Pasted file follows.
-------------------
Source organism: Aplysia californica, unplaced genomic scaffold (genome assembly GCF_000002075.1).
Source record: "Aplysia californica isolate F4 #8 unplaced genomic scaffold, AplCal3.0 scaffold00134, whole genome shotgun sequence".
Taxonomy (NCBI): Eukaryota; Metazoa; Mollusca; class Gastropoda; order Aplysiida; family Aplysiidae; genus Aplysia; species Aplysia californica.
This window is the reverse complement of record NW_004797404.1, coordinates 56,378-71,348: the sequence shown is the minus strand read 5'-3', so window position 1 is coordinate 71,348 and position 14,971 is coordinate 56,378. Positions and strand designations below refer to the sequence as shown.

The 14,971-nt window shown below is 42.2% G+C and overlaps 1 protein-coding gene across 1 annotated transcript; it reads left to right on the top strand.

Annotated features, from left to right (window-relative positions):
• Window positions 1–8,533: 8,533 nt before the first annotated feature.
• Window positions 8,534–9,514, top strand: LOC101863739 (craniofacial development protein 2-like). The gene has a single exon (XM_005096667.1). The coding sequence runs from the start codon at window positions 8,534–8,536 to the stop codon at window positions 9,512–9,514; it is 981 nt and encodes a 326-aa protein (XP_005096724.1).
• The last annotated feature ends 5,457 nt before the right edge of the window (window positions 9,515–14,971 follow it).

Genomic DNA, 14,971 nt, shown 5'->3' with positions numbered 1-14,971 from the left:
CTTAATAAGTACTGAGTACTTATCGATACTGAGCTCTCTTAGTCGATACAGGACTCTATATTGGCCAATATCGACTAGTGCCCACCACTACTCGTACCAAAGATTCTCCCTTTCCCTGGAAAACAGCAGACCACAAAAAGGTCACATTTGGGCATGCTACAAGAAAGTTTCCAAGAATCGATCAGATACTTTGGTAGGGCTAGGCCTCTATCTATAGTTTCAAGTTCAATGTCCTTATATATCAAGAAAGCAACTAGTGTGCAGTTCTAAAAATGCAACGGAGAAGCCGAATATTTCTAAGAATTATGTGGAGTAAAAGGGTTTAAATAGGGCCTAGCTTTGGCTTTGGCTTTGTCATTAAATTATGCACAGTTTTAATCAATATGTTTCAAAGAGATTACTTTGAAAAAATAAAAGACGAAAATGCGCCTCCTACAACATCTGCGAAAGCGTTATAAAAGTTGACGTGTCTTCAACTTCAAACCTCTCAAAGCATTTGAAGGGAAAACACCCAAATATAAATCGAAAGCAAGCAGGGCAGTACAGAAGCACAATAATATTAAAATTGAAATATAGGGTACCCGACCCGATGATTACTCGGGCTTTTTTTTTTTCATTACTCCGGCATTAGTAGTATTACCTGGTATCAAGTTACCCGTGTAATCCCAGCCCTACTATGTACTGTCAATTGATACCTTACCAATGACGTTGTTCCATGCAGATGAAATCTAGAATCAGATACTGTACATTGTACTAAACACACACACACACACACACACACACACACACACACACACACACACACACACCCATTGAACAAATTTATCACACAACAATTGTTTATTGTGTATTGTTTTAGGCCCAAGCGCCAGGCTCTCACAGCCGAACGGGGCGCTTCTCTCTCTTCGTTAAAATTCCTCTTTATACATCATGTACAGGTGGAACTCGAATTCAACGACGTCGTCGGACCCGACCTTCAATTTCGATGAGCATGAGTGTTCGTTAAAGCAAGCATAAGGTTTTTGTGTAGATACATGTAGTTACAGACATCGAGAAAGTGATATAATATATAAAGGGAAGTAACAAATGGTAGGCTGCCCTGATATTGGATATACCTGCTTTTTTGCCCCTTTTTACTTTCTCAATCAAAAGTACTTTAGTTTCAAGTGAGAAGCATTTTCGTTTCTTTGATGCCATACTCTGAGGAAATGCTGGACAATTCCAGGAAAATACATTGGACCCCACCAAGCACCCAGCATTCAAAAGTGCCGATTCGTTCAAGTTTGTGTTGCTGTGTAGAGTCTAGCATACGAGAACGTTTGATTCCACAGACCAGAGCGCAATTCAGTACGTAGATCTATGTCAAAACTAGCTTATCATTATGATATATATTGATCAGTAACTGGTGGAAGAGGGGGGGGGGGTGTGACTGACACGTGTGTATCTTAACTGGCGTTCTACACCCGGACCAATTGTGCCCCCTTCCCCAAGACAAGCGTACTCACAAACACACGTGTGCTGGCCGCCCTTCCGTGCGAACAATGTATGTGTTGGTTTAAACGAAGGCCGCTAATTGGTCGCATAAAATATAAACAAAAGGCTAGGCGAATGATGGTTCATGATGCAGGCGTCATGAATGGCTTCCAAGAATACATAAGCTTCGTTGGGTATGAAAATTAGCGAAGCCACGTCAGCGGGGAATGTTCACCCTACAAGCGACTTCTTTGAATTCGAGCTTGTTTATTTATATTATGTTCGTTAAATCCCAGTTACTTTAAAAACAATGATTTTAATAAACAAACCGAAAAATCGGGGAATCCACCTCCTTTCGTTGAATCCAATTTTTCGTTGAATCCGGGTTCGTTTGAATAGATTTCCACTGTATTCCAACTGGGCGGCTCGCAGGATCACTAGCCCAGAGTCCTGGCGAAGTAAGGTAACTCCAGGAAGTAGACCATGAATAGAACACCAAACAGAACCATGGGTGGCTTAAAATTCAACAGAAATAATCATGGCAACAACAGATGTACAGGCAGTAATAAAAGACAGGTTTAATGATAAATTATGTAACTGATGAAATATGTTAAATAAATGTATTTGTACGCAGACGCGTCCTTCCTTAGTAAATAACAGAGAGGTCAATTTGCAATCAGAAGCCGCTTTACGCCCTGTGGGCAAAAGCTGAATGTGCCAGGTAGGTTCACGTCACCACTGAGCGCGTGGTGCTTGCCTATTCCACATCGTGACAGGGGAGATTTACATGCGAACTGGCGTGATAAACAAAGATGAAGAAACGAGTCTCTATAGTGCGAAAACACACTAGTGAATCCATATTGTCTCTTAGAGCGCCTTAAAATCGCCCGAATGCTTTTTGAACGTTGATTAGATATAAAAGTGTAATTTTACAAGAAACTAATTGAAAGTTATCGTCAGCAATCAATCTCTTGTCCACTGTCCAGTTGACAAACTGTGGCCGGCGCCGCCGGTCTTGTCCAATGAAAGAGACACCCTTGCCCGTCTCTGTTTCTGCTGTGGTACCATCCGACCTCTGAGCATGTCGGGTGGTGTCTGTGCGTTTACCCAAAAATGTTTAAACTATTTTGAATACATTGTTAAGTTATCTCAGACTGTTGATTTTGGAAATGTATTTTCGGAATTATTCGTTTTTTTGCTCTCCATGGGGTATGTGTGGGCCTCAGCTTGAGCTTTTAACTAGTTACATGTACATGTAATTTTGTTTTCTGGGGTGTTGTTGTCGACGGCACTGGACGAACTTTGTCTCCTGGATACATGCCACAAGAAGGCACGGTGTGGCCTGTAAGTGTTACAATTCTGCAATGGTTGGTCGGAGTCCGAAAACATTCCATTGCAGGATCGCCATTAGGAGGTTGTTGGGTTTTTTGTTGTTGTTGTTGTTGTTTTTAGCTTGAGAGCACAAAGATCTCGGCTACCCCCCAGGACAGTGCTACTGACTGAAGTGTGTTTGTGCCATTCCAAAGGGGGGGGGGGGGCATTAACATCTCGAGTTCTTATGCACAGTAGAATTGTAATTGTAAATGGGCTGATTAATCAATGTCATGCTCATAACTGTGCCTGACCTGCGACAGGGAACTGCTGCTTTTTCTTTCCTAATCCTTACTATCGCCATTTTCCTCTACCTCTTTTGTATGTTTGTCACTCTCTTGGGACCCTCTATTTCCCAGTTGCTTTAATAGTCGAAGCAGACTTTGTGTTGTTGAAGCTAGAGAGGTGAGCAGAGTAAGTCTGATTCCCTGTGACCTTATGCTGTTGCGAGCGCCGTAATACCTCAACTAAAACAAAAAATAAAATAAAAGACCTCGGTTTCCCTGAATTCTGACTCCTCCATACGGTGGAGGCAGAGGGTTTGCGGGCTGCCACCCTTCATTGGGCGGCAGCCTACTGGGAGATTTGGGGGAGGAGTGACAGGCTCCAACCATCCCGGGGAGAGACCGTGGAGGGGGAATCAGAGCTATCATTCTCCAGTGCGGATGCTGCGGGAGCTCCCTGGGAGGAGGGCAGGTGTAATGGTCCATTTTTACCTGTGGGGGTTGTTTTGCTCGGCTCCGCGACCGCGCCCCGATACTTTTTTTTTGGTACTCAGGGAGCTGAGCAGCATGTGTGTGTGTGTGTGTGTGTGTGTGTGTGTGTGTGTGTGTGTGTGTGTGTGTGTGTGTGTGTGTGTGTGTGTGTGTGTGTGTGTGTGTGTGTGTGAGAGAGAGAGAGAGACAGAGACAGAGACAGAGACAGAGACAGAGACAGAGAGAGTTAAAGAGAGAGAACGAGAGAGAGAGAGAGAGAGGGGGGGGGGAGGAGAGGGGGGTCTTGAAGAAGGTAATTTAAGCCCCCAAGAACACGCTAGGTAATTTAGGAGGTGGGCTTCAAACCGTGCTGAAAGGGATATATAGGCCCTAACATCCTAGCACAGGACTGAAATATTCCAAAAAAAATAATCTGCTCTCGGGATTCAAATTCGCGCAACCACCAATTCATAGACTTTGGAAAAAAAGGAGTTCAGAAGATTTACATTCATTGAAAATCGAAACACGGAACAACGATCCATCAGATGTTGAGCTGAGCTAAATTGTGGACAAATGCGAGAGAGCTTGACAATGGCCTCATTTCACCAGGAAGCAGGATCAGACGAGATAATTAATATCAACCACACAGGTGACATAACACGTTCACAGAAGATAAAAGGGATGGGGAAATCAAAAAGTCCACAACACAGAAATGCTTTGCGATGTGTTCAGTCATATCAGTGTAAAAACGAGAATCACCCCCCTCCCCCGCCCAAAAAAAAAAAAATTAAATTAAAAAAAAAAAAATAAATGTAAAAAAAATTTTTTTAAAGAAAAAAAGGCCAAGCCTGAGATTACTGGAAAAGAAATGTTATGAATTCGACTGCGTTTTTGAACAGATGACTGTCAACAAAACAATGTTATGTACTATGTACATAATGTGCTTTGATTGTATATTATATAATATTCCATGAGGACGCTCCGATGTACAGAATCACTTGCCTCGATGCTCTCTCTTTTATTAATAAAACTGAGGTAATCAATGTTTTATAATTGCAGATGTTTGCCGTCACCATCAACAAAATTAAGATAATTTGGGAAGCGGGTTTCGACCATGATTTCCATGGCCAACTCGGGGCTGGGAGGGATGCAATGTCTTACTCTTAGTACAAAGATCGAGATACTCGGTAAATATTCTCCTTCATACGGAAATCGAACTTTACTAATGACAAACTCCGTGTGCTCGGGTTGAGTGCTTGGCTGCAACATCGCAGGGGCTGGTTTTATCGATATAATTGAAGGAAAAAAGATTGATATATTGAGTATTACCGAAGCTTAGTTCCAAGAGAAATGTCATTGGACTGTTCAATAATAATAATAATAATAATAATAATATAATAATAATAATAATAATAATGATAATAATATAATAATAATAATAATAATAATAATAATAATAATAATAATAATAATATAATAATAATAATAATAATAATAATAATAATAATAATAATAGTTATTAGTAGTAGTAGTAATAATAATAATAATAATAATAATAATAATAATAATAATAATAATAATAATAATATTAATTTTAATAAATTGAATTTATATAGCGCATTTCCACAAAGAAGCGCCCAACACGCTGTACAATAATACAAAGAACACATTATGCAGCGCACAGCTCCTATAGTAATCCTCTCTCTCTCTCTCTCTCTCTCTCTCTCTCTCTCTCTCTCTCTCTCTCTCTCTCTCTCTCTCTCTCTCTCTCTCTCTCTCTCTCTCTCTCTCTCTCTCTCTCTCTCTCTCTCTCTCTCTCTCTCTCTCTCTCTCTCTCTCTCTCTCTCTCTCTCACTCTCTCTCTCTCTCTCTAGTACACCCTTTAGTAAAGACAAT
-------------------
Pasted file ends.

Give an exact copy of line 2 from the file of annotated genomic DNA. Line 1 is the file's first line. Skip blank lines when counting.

Source record: "Aplysia californica isolate F4 #8 unplaced genomic scaffold, AplCal3.0 scaffold00134, whole genome shotgun sequence".